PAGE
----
The Linguist

The Linguist 56,5 – October/November 2017

The Linguist is a languages magazine for professional linguists, translators, interpreters, language professionals, language teachers, trainers, students and academics with articles on translation, interpreting, business, government, technology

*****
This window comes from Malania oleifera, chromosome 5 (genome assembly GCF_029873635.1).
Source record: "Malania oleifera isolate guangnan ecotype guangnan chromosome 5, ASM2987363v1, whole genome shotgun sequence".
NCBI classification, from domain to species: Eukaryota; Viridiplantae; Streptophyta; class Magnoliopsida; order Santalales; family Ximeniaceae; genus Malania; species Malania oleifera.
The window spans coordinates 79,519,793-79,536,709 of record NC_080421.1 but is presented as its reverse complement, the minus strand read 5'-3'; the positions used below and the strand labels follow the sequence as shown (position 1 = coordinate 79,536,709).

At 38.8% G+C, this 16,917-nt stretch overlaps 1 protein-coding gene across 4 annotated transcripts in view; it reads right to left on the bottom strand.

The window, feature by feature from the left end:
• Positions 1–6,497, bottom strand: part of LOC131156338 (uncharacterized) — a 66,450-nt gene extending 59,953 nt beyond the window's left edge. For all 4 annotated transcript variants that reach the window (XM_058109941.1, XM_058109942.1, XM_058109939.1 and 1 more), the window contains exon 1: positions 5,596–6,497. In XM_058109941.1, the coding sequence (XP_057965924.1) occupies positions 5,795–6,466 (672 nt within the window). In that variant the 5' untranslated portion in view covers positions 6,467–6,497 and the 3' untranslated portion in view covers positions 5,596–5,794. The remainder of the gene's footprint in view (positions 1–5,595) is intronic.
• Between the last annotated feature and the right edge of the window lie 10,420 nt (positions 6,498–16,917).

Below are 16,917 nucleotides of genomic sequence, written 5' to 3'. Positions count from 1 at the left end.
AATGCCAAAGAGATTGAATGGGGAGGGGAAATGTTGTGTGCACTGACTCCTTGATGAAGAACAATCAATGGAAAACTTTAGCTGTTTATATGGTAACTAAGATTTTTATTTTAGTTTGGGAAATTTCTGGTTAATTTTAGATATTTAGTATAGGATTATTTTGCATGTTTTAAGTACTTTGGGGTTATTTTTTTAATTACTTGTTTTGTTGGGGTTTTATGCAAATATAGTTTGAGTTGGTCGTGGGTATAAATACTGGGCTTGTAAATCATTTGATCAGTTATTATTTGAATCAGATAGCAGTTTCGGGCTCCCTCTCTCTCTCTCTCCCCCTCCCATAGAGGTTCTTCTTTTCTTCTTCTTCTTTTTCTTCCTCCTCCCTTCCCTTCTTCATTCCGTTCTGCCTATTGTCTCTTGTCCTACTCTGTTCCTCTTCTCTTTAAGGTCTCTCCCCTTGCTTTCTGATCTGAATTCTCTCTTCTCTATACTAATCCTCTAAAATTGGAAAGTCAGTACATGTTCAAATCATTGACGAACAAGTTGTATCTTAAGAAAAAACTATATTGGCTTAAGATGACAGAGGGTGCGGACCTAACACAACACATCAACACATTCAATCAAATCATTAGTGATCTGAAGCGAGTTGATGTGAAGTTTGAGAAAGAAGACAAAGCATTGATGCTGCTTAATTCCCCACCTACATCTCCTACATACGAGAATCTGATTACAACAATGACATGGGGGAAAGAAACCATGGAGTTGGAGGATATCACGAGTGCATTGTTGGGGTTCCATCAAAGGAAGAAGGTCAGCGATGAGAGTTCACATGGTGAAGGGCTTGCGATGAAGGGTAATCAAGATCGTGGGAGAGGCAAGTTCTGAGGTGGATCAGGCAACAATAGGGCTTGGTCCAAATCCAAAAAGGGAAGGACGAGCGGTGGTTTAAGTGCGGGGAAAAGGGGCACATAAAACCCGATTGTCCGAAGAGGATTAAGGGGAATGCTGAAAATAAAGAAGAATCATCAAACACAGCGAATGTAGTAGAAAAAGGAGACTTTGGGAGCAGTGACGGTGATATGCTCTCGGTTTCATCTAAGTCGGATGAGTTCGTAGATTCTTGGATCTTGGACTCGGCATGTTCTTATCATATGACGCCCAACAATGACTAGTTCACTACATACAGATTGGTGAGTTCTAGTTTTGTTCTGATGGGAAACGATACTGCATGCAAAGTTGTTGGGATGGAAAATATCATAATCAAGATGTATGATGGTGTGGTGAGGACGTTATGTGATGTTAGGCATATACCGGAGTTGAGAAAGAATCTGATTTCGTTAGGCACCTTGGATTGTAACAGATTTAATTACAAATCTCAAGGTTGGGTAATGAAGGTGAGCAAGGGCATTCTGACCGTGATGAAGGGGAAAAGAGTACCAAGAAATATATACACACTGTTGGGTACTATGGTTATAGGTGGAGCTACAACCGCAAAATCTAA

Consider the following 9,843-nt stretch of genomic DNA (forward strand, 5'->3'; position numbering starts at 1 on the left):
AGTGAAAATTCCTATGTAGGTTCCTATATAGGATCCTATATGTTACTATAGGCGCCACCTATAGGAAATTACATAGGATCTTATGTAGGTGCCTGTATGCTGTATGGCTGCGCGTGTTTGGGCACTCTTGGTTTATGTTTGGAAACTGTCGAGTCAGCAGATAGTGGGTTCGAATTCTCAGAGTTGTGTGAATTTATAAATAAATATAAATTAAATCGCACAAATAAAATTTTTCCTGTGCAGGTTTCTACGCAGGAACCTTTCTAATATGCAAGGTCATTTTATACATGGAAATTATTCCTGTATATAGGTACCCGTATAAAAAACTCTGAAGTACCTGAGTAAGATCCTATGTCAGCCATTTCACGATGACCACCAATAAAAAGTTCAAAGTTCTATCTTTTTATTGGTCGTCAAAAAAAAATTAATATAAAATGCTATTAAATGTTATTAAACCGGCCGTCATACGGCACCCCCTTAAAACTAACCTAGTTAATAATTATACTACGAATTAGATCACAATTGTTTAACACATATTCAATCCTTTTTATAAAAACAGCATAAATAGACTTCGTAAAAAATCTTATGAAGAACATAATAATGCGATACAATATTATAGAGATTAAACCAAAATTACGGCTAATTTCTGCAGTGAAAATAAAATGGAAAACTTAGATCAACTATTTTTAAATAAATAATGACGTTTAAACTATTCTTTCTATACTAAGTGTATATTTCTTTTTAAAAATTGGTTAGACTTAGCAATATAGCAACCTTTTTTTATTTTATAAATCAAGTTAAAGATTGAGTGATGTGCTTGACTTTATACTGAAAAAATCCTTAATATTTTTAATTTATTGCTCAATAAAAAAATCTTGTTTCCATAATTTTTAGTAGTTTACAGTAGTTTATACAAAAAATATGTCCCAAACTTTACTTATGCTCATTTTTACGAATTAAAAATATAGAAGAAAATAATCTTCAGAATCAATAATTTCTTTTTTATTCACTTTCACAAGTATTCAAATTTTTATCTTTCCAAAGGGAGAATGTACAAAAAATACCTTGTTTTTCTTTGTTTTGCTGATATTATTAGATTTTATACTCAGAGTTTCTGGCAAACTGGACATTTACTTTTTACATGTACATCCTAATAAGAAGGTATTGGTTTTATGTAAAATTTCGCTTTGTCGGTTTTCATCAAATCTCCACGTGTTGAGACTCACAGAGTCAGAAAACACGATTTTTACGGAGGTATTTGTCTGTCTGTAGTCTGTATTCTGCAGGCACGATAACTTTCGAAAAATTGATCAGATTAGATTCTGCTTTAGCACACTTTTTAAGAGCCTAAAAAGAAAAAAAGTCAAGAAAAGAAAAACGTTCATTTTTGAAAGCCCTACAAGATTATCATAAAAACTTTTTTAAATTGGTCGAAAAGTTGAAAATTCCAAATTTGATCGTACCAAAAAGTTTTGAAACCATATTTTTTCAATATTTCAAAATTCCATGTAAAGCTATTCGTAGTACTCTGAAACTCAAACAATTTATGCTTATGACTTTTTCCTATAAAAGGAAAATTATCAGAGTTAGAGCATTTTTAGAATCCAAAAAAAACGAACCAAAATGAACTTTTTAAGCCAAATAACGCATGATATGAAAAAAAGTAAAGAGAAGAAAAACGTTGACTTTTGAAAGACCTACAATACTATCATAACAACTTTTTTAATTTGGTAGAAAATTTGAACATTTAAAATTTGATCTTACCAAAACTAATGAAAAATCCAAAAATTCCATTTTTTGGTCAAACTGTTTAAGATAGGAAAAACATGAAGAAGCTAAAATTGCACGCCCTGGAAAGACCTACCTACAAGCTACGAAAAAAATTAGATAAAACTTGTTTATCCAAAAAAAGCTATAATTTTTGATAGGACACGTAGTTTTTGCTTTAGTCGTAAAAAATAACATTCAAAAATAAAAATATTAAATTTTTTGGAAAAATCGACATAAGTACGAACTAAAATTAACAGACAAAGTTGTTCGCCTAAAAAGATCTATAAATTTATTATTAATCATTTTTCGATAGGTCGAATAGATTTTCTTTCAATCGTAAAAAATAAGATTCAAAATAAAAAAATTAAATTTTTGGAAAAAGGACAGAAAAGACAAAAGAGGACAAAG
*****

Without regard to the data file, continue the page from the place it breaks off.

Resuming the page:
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For writers' biographies for all feature articles, see page 34. 24 The Linguist Vol/56 No/5 2017 FEATURES Attitudinal studies show that speakers of Standard Dutch are, consciously and subconsciously, deemed to be more wealthy, prestigious and intelligent than speakers of non-standard varieties. Even though the traditional standard language is seldom spoken, its prestige is still very much alive. Speakers of (informal) tussentaal, however, are seen as more cool, dynamic, fluent and assertive than speakers of Standard Dutch, indicating that tussentaal also has a certain prestige, albeit in a non-traditional way. The idea is that Flemings are developing a double norm system, with the traditional standard for writing and very formal speech settings, and tussentaal for other speech settings. It is interesting that tussentaal use among the younger participants in my research was slightly more homogenous than tussentaal use among the older ones, which may be an indication of standardisation. The elaboration of tussentaal in Flanders can thus be interpreted as an instance of an internal standardisation process: after years of insistence on the adoption of the 'Dutch' Dutch standard, a new Flemish speech norm appears to be developing, which complements the traditional norm. In times of globalisation and growing mobility, it might come as a surprise that standard language norms are broadening or weakening, but this evolution is happening in the context of broader socio-psychological changes. The sociologist Cas Wouters links norm change to what he calls "the reversal of the civilising process". 5 In his view, the 20th century constitutes a period of steady informalisation, in which the emotional lives of individuals were increasingly brought into prominence, and rules on manners became less marked by strict commands. One might say that an identity cult has emerged that undermines existing standard language cults. In this context, more variation in (linguistic) behaviour is accepted as a means of expressing authenticity in times of globalisation. The 21st century is often described as the age of glocalisation, with universalistic and particularistic tendencies operating simultaneously. NO COMPETITION The long-running annual spelling bee Het Groot Dictee der Nederlandse Taal ended this year, perhaps signalling a declining interest in linguistic standards Keeping an open mind Changes in language use do not automatically imply norm degradation. Norms can be subject to change, and a lack of norm realisation does not automatically imply disrespect for those norms. Johan De Caluwe, a Dutch linguist at Ghent University, often uses the metaphor of speed limits in this context, stressing that not everyone who breaks such limits deems them useless. Similarly, many language users who do not speak standard language in their daily lives still attach a lot of importance to those norms, for instance when it comes to the language of journalists, teachers and news broadcasters. A vital question is what causes norm deviations: a lack of proficiency, a lack of willingness, or a combination of both? Only in the first case should active measures be taken. When norm change or weakening is observed, intervening seems a fruitless undertaking, as these changes are usually steered by broader social dynamics and a desire to express an autonomous identity – tendencies which are difficult to change. In such situations, adopting a child-like astonishment at the marvels of language change might offer some relief. Notes 1 Elias, N (1939) Über den Prozess der Zivilisation: soziogenetische und psychogenetische Untersuchungen. Basel: Haus zum Falken 2 Jaspers, J and Van Hoof, S (2013) 'Hyper- standardisation in Flanders: Extreme enregisterment and its aftermath'. In Pragmatics, 23(2), 331-359 3 Delarue, S (2013) 'Teachers' Dutch in Flanders: The last guardians of the standard?' In S Grondelaers and T Kristiansen (eds), Language (De)standardisation in Late Modern Europe: Experimental studies. Oslo: Novus Forlag, 193-226 4 See e.g. Geeraerts, D, Grondelaers, S and Speelman, D (1999) Convergentie en divergentie in de Nederlandse woordenschat. Een onderzoek naar kleding- en voetbaltermen. Amsterdam: Meertensinstituut 5 Wouters, C (1990) Van minnen en sterven: informalisering van omgangsvormen rond seks en dood. Amsterdam: Bakker MINISTER-PRESIDENT RUTTE VIA FLICKR (CC BY 2.0)

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